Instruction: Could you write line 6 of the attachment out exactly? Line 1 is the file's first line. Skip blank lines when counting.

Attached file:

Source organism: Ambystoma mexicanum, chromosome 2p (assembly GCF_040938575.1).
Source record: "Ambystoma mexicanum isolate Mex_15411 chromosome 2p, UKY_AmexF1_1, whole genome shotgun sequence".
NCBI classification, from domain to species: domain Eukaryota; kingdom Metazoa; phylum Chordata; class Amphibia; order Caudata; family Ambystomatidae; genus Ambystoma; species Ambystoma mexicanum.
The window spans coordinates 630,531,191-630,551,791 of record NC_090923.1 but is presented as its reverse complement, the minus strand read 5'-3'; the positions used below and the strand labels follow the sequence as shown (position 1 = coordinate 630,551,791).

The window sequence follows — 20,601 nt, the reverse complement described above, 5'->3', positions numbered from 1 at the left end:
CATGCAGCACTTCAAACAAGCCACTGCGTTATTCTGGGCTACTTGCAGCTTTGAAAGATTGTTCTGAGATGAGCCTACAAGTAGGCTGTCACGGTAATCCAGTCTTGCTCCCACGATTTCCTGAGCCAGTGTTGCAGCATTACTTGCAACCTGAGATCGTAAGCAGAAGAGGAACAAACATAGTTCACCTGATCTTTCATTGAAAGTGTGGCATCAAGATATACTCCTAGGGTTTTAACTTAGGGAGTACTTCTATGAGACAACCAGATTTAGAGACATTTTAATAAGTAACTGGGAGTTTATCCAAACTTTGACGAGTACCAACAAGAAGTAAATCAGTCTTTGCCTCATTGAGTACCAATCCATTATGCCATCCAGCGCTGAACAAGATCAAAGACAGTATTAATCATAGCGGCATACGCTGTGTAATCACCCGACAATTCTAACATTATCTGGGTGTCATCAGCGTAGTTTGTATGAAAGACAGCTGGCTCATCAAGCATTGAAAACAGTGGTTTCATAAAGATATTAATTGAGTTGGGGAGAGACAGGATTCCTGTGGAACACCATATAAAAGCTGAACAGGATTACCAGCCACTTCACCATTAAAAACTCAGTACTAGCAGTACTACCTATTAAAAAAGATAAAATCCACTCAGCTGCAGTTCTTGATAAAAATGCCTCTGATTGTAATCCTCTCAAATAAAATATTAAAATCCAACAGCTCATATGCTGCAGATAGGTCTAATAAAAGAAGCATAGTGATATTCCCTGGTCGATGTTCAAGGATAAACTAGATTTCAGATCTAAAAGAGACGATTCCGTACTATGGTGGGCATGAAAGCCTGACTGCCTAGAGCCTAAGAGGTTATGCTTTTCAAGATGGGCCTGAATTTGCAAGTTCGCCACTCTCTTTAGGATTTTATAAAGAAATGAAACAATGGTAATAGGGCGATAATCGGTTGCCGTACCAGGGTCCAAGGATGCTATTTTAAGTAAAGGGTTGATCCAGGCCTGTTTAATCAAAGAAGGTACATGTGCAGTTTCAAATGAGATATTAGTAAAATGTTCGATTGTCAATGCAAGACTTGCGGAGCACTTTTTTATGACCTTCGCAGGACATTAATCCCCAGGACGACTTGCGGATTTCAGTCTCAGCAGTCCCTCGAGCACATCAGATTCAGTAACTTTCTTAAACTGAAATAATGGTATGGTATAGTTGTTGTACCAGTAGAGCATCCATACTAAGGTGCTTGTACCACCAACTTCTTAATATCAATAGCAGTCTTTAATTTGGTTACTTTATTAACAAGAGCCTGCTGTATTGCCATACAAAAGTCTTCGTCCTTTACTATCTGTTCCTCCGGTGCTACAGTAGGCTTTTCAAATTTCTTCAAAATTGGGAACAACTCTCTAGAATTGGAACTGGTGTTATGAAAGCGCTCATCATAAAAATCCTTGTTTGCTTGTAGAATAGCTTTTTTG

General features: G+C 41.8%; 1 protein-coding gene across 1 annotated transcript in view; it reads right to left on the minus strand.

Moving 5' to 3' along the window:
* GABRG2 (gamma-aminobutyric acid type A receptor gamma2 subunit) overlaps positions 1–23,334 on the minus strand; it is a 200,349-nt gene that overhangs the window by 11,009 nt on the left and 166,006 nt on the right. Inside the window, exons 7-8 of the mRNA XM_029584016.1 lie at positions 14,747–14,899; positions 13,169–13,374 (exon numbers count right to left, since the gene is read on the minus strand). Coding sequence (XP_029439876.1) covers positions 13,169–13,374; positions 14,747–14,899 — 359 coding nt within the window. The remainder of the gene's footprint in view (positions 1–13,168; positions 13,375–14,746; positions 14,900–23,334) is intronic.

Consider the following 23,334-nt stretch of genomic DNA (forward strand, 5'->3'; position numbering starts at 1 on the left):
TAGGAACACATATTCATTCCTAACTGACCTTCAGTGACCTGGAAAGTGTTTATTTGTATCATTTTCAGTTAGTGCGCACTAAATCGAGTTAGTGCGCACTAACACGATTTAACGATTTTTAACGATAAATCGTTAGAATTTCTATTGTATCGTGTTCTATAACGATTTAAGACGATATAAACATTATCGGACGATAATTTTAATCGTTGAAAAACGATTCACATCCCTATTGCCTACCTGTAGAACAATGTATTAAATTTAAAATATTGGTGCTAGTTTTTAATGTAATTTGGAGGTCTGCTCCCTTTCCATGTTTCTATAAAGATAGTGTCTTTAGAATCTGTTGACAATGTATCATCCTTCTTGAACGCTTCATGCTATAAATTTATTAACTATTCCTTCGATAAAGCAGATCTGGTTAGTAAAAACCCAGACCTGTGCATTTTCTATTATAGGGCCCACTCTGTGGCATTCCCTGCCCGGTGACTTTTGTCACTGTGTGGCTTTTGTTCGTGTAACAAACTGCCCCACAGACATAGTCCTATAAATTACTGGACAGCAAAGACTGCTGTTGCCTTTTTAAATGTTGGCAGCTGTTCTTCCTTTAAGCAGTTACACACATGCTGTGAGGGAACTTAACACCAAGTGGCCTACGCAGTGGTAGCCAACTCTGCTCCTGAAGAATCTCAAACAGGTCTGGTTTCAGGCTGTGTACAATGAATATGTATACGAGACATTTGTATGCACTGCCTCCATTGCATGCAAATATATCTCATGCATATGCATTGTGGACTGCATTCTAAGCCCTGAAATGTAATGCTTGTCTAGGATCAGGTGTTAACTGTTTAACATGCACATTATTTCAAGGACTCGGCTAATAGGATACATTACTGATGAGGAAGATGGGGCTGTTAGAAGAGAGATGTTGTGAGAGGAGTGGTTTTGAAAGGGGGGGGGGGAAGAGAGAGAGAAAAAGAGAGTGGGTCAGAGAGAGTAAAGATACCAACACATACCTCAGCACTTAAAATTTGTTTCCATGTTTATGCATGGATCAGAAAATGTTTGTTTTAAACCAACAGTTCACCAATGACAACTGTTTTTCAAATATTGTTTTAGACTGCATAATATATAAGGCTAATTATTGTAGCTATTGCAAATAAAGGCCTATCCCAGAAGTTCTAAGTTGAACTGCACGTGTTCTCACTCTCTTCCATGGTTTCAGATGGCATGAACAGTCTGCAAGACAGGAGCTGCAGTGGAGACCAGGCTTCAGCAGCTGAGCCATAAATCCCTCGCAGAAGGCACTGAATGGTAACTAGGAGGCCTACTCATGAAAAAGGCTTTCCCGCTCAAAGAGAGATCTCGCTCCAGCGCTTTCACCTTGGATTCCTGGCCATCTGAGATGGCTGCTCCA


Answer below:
CATGCAGCACTTCAAACAAGCCACTGCGTTATTCTGGGCTACTTGCAGCTTTGAAAGATTGTTCTGAGATGAGCCTACAAGTAGGCTGTCACGGTAATCCAGTCTTGCTCCCACGATTTCCTGAGCCAGTGTTGCAGCATTACTTGCAACCTGAGATCGTAAGCAGAAGAGGAACAAACATAGTTCACCTGATCTTTCATTGAAAGTGTGGCATCAAGATATACTCCTAGGGTTTTAACTTAGGGAGTACTTCTATGAGACAACCAGATTTAGAGACATTTTAATAAGTAACTGGGAGTTTATCCAAACTTTGACGAGTACCAACAAGAAGTAAATCAGTCTTTGCCTCATTGAGTACCAATCCATTATGCCATCCAGCGCTGAACAAGATCAAAGACAGTATTAATCATAGCGGCATACGCTGTGTAATCACCCGACAATTCTAACATTATCTGGGTGTCATCAGCGTAGTTTGTATGAAAGACAGCTGGCTCATCAAGCATTGAAAACAGTGGTTTCATAAAGATATTAATTGAGTTGGGGAGAGACAGGATTCCTGTGGAACACCATATAAAAGCTGAACAGGATTACCAGCCACTTCACCATTAAAAACTCAGTACTAGCAGTACTACCTATTAAAAAAGATAAAATCCACTCAGCTGCAGTTCTTGATAAAAATGCCTCTGATTGTAATCCTCTCAAATAAAATATTAAAATCCAACAGCTCATATGCTGCAGATAGGTCTAATAAAAGAAGCATAGTGATATTCCCTGGTCGATGTTCAAGGATAAACTAGATTTCAGATCTAAAAGAGACGATTCCGTACTATGGTGGGCATGAAAGCCTGACTGCCTAGAGCCTAAGAGGTTATGCTTTTCAAGATGGGCCTGAATTTGCAAGTTCGCCACTCTCTTTAGGATTTTATAAAGAAATGAAACAATGGTAATAGGGCGATAATCGGTTGCCGTACCAGGGTCCAAGGATGCTATTTTAAGTAAAGGGTTGATCCAGGCCTGTTTAATCAAAGAAGGTACATGTGCAGTTTCAAATGAGATATTAGTAAAATGTTCGATTGTCAATGCAAGACTTGCGGAGCACTTTTTTATGACCTTCGCAGGACATTAATCCCCAGGACGACTTGCGGATTTCAGTCTCAGCAGTCCCTCGAGCACATCAGATTCAGTAACTTTCTTAAACTGAAATAATGGTATGGTATAGTTGTTGTACCAGTAGAGCATCCATACTAAGGTGCTTGTACCACCAACTTCTTAATATCAATAGCAGTCTTTAATTTGGTTACTTTATTAACAAGAGCCTGCTGTATTGCCATACAAAAGTCTTCGTCCTTTACTATCTGTTCCTCCGGTGCTACAGTAGGCTTTTCAAATTTCTTCAAAATTGGGAACAACTCTCTAGAATTGGAACTGGTGTTATGAAAGCGCTCATCATAAAAATCCTTGTTTGCTTGTAGAATAGCTTTTTTG